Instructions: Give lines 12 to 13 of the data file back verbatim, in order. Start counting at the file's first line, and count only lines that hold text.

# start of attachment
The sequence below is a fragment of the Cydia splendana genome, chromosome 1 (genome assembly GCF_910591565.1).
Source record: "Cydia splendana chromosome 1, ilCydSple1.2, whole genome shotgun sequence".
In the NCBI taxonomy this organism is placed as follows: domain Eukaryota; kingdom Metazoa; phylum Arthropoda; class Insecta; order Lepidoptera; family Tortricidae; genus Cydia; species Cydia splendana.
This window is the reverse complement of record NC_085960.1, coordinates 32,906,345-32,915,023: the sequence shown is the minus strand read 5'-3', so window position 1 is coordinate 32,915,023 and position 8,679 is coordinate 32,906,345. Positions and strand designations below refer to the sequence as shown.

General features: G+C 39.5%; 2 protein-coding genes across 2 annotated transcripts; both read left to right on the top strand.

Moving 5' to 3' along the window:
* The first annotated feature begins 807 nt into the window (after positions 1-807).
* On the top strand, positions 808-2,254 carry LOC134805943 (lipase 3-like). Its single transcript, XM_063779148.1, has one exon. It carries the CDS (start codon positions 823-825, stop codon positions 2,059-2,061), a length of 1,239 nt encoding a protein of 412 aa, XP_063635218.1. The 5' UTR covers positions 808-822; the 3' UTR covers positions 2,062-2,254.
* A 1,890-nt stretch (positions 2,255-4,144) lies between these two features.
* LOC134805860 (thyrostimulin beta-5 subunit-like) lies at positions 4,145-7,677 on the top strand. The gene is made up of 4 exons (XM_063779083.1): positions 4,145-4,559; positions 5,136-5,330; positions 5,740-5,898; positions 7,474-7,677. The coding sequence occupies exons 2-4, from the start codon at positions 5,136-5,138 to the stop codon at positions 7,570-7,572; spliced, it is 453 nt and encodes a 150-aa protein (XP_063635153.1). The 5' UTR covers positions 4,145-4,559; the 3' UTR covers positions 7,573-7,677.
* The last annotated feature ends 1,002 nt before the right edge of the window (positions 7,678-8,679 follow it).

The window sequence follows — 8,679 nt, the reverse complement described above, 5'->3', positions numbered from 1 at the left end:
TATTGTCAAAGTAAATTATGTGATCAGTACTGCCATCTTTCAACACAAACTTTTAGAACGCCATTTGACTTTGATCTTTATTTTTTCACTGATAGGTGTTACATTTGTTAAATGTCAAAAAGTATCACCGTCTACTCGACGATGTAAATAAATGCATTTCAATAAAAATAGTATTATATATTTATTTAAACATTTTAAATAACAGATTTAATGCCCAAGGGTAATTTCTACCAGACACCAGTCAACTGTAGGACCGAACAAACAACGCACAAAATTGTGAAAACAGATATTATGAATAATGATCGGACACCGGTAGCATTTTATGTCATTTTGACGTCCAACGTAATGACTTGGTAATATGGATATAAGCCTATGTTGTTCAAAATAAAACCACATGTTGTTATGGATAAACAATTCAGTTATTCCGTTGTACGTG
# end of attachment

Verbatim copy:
The window sequence follows — 8,679 nt, the reverse complement described above, 5'->3', positions numbered from 1 at the left end:
TATTGTCAAAGTAAATTATGTGATCAGTACTGCCATCTTTCAACACAAACTTTTAGAACGCCATTTGACTTTGATCTTTATTTTTTCACTGATAGGTGTTACATTTGTTAAATGTCAAAAAGTATCACCGTCTACTCGACGATGTAAATAAATGCATTTCAATAAAAATAGTATTATATATTTATTTAAACATTTTAAATAACAGATTTAATGCCCAAGGGTAATTTCTACCAGACACCAGTCAACTGTAGGACCGAACAAACAACGCACAAAATTGTGAAAACAGATATTATGAATAATGATCGGACACCGGTAGCATTTTATGTCATTTTGACGTCCAACGTAATGACTTGGTAATATGGATATAAGCCTATGTTGTTCAAAATAAAACCACATGTTGTTATGGATAAACAATTCAGTTATTCCGTTGTACGTG